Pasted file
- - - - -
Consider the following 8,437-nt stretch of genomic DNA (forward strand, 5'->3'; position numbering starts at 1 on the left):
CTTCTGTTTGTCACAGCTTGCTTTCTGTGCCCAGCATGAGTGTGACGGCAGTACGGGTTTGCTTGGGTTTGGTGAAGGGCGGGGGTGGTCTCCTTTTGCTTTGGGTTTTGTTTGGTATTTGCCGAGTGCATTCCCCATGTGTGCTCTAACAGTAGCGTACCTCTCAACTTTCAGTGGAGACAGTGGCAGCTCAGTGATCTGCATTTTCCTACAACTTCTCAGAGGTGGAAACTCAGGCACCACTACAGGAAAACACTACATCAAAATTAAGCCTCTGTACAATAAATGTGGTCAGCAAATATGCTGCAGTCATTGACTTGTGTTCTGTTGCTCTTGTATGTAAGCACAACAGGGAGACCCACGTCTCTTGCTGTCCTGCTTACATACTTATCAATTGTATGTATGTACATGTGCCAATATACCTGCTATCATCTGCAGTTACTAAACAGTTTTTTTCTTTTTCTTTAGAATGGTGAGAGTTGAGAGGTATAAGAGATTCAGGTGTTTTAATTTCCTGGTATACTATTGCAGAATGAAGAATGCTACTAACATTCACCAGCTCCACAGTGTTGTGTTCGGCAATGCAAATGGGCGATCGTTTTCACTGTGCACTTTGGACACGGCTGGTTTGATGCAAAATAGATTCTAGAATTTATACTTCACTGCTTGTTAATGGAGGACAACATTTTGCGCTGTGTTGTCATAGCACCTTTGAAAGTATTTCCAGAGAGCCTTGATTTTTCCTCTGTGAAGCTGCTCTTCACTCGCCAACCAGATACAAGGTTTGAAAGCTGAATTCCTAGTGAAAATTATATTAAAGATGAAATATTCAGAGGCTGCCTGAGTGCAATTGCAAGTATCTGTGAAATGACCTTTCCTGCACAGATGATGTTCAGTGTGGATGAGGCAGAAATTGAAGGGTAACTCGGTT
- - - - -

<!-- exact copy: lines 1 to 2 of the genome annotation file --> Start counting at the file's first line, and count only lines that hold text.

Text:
Consider the following 8,437-nt stretch of genomic DNA (forward strand, 5'->3'; position numbering starts at 1 on the left):
CTTCTGTTTGTCACAGCTTGCTTTCTGTGCCCAGCATGAGTGTGACGGCAGTACGGGTTTGCTTGGGTTTGGTGAAGGGCGGGGGTGGTCTCCTTTTGCTTTGGGTTTTGTTTGGTATTTGCCGAGTGCATTCCCCATGTGTGCTCTAACAGTAGCGTACCTCTCAACTTTCAGTGGAGACAGTGGCAGCTCAGTGATCTGCATTTTCCTACAACTTCTCAGAGGTGGAAACTCAGGCACCACTACAGGAAAACACTACATCAAAATTAAGCCTCTGTACAATAAATGTGGTCAGCAAATATGCTGCAGTCATTGACTTGTGTTCTGTTGCTCTTGTATGTAAGCACAACAGGGAGACCCACGTCTCTTGCTGTCCTGCTTACATACTTATCAATTGTATGTATGTACATGTGCCAATATACCTGCTATCATCTGCAGTTACTAAACAGTTTTTTTCTTTTTCTTTAGAATGGTGAGAGTTGAGAGGTATAAGAGATTCAGGTGTTTTAATTTCCTGGTATACTATTGCAGAATGAAGAATGCTACTAACATTCACCAGCTCCACAGTGTTGTGTTCGGCAATGCAAATGGGCGATCGTTTTCACTGTGCACTTTGGACACGGCTGGTTTGATGCAAAATAGATTCTAGAATTTATACTTCACTGCTTGTTAATGGAGGACAACATTTTGCGCTGTGTTGTCATAGCACCTTTGAAAGTATTTCCAGAGAGCCTTGATTTTTCCTCTGTGAAGCTGCTCTTCACTCGCCAACCAGATACAAGGTTTGAAAGCTGAATTCCTAGTGAAAATTATATTAAAGATGAAATATTCAGAGGCTGCCTGAGTGCAATTGCAAGTATCTGTGAAATGACCTTTCCTGCACAGATGATGTTCAGTGTGGATGAGGCAGAAATTGAAGGGTAACTCGGTT